The young man strolled through the marketplace, humming a jaunty tune under his breath. He slipped easily around the crowded stalls, his mind clearly elsewhere, pausing now and then to nod a greeting to someone whose path he crossed, or to offer a smile and a flirtatious comment to an attractive young woman. He glanced up at the sky, for a moment, then brushed hair from his eye and shifted direction.
His attention was drawn by an old woman, hunched over in front of a flowercart, and he chuckled softly. Shifting direction, he nodded to her as he approached. â€œVenerable madam, how much for a bouquet of those fine blue roses?â€ He pointed to where two samples of the stock shared space with a dozen other flowers.
The woman glanced over at him, and considered for a moment, tugging on her shawl thoughtfully. â€œTwo bits each. If you want them, Iâ€™ve only two left.â€
The man checked his purse, one eye still on the flowers. â€œIâ€™m afraid I only have silver. Is that a problem?â€
â€œSilver or jade, it makes no difference to me.â€ The woman waved a hand, breaking into a gap-toothed smile. â€œCome into the shop, and choose which one you would like.â€
The two strolled into the shop, and the elderly woman turned and slid the lock of the door. As she turned, she straightened her back, and her shawl fell backwards, and she suddenly didnâ€™t seem nearly so old, or weathered. Instead, she was a radiant young woman with long black hair, smoothing out her dress and shaking her head. â€œI donâ€™t know, Mom. You always seem to find me first.â€
â€œWell, I have the advantage.â€ Hair grew out and colour shifted as the young man stepped forwards. His face shortened, and his body shrunk inwards, as his chest grew out. Within moments, it was a very different young woman who caught the other into a hug. â€œHello, Millia. How are you doing?â€
Twice-Breathing Millia sighed dramatically, walking over to the small roomâ€™s stove and picking up the kettle. â€œAbout the same. The last few years have run me off my feet. Youâ€™re lucky to be your own master, Mom.â€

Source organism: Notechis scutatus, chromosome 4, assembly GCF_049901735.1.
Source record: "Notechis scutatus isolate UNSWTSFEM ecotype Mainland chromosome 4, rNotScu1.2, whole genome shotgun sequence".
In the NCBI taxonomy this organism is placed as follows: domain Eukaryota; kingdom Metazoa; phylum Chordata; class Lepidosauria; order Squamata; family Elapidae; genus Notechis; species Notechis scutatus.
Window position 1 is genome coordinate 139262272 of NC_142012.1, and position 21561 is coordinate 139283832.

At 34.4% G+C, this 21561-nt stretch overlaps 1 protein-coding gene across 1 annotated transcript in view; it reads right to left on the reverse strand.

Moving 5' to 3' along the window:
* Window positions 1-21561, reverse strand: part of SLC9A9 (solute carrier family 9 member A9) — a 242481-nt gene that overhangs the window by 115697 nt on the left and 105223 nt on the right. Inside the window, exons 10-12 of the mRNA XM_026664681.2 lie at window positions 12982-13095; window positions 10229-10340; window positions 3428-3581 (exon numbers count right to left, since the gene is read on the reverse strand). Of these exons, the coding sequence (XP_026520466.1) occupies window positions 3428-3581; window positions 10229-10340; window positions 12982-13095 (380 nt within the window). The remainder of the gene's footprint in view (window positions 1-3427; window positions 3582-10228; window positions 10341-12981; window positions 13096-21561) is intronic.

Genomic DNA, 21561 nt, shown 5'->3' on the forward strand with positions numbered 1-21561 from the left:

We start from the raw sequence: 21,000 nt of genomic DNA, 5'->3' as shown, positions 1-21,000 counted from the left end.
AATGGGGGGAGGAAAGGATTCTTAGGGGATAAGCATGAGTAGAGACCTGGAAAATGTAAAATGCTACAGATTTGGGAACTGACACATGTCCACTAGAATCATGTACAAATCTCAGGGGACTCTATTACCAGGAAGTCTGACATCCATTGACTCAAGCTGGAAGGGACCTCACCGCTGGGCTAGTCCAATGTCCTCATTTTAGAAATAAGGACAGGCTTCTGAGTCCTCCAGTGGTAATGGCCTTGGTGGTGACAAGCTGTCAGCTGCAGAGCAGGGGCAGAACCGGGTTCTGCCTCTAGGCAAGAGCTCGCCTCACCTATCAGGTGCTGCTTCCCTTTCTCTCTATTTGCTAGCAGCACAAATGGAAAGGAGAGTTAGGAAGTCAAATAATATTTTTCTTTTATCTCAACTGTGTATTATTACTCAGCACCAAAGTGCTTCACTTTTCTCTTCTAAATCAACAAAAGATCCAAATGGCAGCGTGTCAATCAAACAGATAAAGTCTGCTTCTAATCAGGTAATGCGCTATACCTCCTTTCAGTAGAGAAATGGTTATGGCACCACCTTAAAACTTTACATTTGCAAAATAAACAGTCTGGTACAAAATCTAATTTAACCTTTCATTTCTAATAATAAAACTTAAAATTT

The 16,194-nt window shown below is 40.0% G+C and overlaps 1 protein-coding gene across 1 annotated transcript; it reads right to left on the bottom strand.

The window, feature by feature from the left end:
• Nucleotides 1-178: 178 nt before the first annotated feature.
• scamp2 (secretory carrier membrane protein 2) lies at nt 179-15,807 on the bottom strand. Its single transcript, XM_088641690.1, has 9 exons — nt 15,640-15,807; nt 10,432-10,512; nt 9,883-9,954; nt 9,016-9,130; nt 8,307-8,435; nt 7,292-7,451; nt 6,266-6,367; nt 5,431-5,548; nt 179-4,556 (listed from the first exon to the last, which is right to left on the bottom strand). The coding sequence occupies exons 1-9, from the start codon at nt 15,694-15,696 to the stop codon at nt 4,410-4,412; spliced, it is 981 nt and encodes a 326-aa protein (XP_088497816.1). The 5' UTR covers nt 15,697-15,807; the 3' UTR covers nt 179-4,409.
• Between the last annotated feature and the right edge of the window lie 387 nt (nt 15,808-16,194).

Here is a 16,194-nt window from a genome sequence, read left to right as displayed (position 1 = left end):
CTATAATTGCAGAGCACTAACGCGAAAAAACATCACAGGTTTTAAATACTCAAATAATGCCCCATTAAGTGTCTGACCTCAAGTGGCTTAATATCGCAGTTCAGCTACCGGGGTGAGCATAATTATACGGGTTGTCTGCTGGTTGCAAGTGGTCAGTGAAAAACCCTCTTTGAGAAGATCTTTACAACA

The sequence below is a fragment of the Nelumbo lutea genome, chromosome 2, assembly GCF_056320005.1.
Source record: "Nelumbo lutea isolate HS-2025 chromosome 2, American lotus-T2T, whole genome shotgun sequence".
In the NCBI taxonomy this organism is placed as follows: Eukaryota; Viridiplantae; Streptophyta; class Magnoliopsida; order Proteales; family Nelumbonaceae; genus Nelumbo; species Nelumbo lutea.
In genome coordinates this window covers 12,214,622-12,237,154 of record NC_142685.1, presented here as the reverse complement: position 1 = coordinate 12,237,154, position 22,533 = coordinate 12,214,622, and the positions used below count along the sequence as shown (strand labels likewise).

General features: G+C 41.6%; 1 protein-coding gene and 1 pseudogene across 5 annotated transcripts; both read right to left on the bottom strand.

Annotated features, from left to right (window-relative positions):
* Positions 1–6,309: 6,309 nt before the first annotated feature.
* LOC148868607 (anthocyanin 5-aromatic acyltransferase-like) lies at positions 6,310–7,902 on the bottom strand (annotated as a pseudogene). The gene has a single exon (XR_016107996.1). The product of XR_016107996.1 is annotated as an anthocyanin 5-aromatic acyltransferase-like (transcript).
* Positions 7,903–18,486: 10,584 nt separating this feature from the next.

Serafin laughed, taking a seat, as Millia returned with the tea. â€œSome own master. Iâ€™m running myself off my feet, too. Ever since the Empress vanished, itâ€™s been nothing but work. Alakazar sends his regards, by the way. And Eiluned wants to know if youâ€™ve heard anything from Scathach?â€
â€œShe still hasnâ€™t come back?â€ Millia shook her head. â€œI canâ€™t track the fae, Mom. You know that.â€
â€œI do, dear, but Eilunedâ€™s a little vague.â€ Taking a teacup in hand, Serafin took a deep sip. â€œWeâ€™ve all been very busy, though, thatâ€™s the important thing. Split five or ten ways trying to put out little brushfires. Thatâ€™s why Iâ€™m here alone, by the way. Howâ€™s the Silver Faction treating you?â€
Millia made a rude noise. â€œThick as ever.â€ She sat across from her mother, setting her teacup down quickly. â€œTheyâ€™re a lot like Eiluned â€“ a little vague. They havenâ€™t quite grasped that you canâ€™t control Celestial Exalts, just work with them. But theyâ€™re nice enough sorts, for all that.â€ She chuckled. â€œAll four of them. And the Bronze thinks Iâ€™m Bronze, and the Gold thinks Iâ€™m independent, so they mostly leave me alone.â€ She paused. â€œAnd send me after any fae that they suspect is causing trouble, hence why Iâ€™m here alone.â€
â€œMm. That was always the risk.â€ Serfain sipped thoughtfully.
â€œI know, I know. But Iâ€™m close to six hundred years old.â€ Millia sighed, sitting back. â€œThere might be three hundred humans in the world older than me, and I still get treated like a child. Because compared to our elders, I am.â€
â€œThatâ€™s also a risk.â€ Serfain chuckled. â€œMy own elders are better about that, but I still get my fair share of â€˜little oneâ€™ and â€˜younglingâ€™ tossed around.â€ She shrugged. â€œWorth it, though.â€
â€œTrue.â€ There was a short paused. â€œAnd your dreams?â€
â€œStill happening.â€ Serafin stared off into space. â€œThey keep getting more frequent, too. Theyâ€™re up to once a week now. An elemental dragon, the â€˜Storm is comingâ€™ line. I know that they want something, I just donâ€™t know what. And what sort of storm takes seven hundred years to gather, anyway?â€ She frowned.
â€œA big one.â€ Millia was quiet for a moment, and then sighed. â€œWell, I still canâ€™t find anything. I take it youâ€™re here about that Elidath Bloodbane fae thatâ€™s been spotted around Greyfalls?â€
â€œThatâ€™s the one. Heâ€™s up to something big; moving troops around like water. What do the Sidereals know about it?â€
â€œJust that there have been some odd blips in fate around here for the last week or so.â€ Millia shook her head. â€œIâ€™m going to start investigating tonight.â€
â€œIâ€™ll join you.â€ Serafin grinned. â€œItâ€™ll give us a chance to catch up. Hey, you remember Thetram Nash?â€
â€œHow could I forget him?â€
â€œHe got his ass handed to him by a Lunar thatâ€™s not even a century old. Sirrim, you may remember my mentioning him?â€
â€œThe one in the North? The guy who tried to attack the Loverâ€™s citadel a few decades back?â€
â€œThatâ€™s the one.â€ Serafin and Millia fell to reminiscing. Later, there would be investigations and a hunt. For now, there was just a family reunion.